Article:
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Since the Industrial Revolution in the nineteenth century, human society has been able to progress rapidly through technology. Transport, urban development, medicine, information technology, manufacturing, and commerce have all been made possible due to advances in our ability to manipulate the world around us in ever more complex and useful ways.
However, this technological progress has come at a significant cost. The Industrial Revolution and its subsequent impact on human society have been – quite literally – driven by the large-scale burning of fossil fuels such as coal and oil to generate energy. This has released massive amounts of carbon dioxide (CO2) into the atmosphere, which in turn is causing rapid climate change, destruction of the planet’s ecosystems, acidification of the oceans, and a myriad list of environmental problems.
One of the keys to minimizing our impact on the planet, while maintaining the quality of life advantages that have been brought about by industrialization, is the pursuit of clean sources of energy. Among the best developed and most promising of these sources is solar power, captured and converted to energy through the application of photovoltaic (PV) projects.
Since the first solar panels were developed in the 1970s, PV technology has been advanced rapidly in terms of energy conversion efficiency and cost. With new materials and methods arriving on the market almost monthly, the direction of travel in this regard is extremely positive.
The Whole System
However, simply improving efficiency and reducing manufacturing cost (including the environmental cost of PV manufacture which must take into account rare mineral extraction, energy costs, transportation, installation, and so on) is not enough on its own to ensure we can stop relying on the burning of fossil fuels to meet our energy demands.
Recent developments in PV management techniques instead focus on so-called balance-of-system (BOS) costs. These are all of the other costs related to the installation and operation of a PV project. They include the electronic infrastructure in the PV project such as the wiring, switches, inverters, and batteries; optimization devices such as GPS trackers, weather monitoring systems, and solar irradiance sensors; the electric grid which distributes electricity to end-users, and connections to it; and physical infrastructure and requirements such as offices, service roads, concrete platforms, and land.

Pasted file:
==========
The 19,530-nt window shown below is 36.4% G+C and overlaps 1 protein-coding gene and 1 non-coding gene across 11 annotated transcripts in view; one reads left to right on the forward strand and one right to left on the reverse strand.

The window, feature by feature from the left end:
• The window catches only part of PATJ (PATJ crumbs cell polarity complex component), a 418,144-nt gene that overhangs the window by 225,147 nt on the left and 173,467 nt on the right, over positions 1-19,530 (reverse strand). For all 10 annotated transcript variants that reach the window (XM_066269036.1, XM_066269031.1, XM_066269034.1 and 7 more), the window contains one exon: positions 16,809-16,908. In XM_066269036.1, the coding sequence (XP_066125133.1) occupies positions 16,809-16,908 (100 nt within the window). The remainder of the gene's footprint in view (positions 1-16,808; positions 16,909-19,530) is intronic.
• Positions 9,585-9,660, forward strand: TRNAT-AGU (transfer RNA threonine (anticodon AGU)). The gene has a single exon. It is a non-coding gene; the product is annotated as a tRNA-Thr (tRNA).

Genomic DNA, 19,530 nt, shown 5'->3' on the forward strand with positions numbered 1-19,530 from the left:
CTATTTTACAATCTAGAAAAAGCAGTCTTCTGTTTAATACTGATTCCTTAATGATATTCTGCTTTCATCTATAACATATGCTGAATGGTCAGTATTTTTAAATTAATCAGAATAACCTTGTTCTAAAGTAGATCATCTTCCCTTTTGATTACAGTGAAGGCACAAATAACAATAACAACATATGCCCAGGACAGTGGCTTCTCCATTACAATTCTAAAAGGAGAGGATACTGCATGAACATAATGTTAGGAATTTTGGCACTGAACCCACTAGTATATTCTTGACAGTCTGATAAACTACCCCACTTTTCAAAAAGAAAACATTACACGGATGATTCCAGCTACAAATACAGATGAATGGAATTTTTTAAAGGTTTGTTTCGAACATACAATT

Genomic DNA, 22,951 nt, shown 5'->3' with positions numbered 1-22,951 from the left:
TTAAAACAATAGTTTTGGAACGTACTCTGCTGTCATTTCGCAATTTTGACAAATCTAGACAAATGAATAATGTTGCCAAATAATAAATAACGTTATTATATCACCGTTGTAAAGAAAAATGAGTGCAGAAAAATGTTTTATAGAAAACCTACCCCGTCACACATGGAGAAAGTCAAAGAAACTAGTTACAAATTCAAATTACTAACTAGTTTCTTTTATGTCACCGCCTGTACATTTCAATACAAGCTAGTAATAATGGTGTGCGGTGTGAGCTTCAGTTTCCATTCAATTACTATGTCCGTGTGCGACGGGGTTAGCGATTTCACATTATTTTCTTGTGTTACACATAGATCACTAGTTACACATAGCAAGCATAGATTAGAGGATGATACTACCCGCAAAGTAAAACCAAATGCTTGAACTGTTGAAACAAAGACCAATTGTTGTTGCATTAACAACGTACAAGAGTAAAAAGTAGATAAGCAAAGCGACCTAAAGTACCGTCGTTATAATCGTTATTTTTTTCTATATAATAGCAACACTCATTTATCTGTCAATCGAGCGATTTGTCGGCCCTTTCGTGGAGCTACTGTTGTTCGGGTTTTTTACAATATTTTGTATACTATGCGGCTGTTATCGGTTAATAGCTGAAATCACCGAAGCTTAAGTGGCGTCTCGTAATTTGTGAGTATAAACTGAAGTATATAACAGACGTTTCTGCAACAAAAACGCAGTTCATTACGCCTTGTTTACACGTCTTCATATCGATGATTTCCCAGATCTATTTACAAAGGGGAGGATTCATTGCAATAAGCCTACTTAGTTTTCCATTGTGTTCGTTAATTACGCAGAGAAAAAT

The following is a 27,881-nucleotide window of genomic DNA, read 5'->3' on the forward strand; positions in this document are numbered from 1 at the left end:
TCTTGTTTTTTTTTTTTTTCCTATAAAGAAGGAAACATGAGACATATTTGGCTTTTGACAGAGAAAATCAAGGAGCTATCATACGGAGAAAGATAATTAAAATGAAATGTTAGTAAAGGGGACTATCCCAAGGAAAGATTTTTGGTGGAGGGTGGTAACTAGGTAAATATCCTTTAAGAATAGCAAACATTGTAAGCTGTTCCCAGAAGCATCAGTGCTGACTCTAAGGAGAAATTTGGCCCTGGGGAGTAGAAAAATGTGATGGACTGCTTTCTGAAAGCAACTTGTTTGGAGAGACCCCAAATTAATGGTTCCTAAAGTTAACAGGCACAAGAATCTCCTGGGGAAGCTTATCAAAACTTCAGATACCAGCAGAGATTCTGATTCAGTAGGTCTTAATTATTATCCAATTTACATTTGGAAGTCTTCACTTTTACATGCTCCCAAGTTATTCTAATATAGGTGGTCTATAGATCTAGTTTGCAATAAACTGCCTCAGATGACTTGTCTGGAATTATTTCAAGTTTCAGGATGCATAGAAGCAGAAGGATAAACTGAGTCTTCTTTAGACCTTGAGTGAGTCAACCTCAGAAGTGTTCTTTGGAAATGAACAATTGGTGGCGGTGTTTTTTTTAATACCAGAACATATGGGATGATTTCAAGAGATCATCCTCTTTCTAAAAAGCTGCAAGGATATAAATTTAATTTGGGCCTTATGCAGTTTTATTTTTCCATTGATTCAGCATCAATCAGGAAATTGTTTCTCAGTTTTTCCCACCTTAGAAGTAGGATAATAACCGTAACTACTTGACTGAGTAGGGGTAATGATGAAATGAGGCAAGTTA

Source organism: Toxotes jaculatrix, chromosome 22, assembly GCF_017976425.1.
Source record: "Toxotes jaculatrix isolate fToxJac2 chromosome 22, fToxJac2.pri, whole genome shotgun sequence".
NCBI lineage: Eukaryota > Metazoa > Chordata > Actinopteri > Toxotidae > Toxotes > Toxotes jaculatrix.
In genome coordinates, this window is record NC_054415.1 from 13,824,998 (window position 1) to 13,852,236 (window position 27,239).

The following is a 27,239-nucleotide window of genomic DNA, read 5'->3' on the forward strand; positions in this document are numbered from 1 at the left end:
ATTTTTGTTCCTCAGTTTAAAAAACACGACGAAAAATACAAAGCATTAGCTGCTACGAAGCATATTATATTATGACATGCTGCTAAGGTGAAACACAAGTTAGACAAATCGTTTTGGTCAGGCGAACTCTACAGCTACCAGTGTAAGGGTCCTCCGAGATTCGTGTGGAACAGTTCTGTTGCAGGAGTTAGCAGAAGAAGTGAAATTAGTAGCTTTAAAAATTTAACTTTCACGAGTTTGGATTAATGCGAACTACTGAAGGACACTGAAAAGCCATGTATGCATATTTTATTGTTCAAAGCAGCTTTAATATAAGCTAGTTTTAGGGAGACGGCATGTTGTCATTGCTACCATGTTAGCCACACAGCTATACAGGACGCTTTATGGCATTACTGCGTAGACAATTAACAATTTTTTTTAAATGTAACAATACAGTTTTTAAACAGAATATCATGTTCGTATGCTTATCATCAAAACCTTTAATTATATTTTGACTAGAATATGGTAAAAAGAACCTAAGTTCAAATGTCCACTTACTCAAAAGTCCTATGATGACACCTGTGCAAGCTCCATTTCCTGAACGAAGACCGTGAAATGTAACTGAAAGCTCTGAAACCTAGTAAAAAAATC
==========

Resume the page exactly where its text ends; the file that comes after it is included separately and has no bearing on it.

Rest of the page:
In addition to these fixed costs in PV project installation, utility-scale PV projects must account for labor costs, overheads such as marketing, accounts and legal services, insurance, and finally profit for shareholders and investors.
Room for Improvement
This more complex picture of a PV project provides a much richer understanding of the overall cost of solar energy. Simply the conversion efficiency of PV materials is not enough to take into account when managing a utility-scale PV project.
However, because of this complexity, there are still significant gains to be made to produce electricity from solar energy more and more efficiently. Efficiency savings can be made in project management with computerized and automated distribution and control systems.
Various technological advances in peripheral aspects of the PV project can also allow efficiencies, such as improved battery performance, the conductivity of materials used to distribute electricity, the ideal situation of PV projects, reduced labor costs (mainly from increased automation and technologies such as self-cleaning glass, and so on.
Hope for an Energy-rich, Environmentally Stable Future
The wider adoption of PV technology can assist in driving these required efficiencies forward. As more and more energy is generated in utility-scale PV projects, the motivation for seeking efficiency gains is increased. Considering the size of BOS costs relative to the entire PV project, and the complex nature of these costs, there is significant room for improvement which will ultimately make solar energy conversion more economically and environmentally efficient.
Possibilities for reducing BOS costs and ultimately producing electricity from solar power cheaper than from fossil fuels include massive automation of the entire energy system from conversion and generation through transmission to distribution, potentially powered by quantum or other advanced methods of computing; the increased use of sites with high levels of solar radiation, enabled by international cooperation; and the increased energy-efficiency and responsiveness of the grid-enabled by the advancing Internet of Things (IoT).